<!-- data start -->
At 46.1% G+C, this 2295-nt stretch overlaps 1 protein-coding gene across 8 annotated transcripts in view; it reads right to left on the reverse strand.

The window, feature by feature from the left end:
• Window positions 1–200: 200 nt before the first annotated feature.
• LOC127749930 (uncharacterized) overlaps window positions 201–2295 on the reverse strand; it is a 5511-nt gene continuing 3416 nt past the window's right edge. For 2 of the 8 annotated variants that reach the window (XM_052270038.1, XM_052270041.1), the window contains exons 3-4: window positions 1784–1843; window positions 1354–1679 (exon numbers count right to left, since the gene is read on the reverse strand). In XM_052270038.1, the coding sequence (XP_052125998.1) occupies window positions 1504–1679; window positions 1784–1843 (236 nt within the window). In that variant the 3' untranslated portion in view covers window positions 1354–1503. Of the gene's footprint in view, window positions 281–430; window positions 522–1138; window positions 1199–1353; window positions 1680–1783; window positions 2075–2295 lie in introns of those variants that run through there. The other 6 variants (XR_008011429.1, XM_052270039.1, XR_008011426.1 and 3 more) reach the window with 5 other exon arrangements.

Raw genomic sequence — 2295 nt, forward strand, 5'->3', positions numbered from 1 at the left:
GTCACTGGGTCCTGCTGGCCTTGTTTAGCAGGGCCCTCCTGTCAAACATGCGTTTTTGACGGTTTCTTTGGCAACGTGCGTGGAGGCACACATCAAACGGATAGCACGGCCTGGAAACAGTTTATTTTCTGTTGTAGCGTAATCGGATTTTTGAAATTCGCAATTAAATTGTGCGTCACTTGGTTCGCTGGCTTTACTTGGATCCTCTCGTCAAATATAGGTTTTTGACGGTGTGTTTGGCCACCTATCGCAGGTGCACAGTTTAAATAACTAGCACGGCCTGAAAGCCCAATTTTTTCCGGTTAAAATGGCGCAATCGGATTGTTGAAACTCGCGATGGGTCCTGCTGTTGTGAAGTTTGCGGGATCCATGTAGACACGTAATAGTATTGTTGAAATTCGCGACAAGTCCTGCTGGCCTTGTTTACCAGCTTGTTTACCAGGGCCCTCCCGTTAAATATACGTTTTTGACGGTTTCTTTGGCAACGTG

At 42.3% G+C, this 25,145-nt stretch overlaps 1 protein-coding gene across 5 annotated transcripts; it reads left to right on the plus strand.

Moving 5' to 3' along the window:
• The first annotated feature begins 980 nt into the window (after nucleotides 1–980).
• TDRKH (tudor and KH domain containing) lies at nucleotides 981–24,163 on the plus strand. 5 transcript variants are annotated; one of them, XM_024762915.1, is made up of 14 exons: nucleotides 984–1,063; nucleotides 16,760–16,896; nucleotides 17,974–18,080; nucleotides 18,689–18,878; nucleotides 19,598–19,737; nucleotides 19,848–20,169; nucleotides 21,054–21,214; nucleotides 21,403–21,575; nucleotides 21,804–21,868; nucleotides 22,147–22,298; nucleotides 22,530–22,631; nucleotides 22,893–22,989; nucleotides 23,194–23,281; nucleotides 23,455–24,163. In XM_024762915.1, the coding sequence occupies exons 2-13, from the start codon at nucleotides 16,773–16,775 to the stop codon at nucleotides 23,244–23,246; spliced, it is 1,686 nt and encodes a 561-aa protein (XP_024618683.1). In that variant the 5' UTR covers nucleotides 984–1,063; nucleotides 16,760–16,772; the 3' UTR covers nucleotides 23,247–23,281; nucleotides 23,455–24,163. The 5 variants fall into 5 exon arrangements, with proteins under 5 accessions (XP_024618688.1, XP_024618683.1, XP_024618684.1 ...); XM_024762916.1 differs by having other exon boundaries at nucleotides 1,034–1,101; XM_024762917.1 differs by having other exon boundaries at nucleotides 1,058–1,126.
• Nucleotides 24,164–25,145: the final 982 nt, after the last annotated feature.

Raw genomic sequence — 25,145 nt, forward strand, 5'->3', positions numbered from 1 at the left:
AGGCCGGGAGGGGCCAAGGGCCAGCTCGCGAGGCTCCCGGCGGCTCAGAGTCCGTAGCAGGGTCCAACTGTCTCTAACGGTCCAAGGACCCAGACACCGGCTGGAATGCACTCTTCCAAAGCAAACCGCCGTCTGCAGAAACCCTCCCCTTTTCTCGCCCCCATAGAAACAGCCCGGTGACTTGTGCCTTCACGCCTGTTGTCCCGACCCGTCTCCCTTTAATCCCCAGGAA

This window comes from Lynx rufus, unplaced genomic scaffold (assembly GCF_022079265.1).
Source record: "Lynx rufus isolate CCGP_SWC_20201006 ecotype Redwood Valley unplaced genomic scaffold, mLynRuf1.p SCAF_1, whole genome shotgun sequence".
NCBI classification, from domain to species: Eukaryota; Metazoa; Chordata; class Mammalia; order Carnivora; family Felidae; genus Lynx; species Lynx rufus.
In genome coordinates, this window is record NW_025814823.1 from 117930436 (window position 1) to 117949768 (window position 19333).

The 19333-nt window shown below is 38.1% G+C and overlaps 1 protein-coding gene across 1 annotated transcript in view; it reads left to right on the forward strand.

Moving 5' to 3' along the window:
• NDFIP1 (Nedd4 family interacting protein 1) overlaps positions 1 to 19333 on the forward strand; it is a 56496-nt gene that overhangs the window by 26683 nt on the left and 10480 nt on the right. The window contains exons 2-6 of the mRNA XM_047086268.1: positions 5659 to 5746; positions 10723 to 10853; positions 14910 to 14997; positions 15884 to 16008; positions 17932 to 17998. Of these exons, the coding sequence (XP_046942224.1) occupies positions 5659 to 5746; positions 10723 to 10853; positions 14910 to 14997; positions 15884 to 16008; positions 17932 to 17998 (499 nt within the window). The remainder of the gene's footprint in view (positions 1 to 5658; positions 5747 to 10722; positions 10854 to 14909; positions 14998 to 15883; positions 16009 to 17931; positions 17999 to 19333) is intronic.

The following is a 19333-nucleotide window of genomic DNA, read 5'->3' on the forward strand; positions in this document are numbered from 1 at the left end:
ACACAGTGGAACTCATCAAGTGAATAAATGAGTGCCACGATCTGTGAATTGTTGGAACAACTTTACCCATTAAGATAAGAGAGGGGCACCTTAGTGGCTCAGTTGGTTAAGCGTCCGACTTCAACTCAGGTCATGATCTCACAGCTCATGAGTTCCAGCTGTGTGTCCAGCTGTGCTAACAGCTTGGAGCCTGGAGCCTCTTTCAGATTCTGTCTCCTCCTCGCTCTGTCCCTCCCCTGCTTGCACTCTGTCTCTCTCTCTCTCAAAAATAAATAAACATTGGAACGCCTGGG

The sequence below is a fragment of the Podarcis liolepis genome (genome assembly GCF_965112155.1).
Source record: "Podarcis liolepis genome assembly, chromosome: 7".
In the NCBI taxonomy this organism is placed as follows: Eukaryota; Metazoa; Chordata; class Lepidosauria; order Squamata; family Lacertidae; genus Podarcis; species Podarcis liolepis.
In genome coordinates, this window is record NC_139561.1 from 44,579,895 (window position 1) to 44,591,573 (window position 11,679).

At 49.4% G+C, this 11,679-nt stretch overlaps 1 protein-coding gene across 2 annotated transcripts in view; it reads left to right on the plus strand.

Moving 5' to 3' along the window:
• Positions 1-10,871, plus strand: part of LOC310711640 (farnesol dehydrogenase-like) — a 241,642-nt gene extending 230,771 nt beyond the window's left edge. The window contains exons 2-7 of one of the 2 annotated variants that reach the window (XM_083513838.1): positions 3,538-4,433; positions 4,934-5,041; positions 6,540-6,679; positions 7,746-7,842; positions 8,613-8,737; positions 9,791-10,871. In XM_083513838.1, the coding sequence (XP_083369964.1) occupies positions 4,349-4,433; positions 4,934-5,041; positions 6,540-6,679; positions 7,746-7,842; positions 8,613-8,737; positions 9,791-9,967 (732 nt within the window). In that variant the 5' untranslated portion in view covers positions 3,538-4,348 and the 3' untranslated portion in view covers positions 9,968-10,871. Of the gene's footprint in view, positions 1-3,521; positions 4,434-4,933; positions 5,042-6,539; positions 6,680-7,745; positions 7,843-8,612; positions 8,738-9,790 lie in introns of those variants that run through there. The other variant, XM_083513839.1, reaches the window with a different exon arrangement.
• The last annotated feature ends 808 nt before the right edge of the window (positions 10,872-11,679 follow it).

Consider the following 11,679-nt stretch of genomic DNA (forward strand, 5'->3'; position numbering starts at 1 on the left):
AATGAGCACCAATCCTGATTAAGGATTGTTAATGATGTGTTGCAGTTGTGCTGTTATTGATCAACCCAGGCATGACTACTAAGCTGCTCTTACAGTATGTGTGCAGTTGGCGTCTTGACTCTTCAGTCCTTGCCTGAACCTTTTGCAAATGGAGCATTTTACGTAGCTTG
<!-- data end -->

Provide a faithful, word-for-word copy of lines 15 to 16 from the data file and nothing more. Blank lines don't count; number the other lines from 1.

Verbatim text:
Source record: "Lynx rufus isolate CCGP_SWC_20201006 ecotype Redwood Valley unplaced genomic scaffold, mLynRuf1.p SCAF_1, whole genome shotgun sequence".
NCBI classification, from domain to species: Eukaryota; Metazoa; Chordata; class Mammalia; order Carnivora; family Felidae; genus Lynx; species Lynx rufus.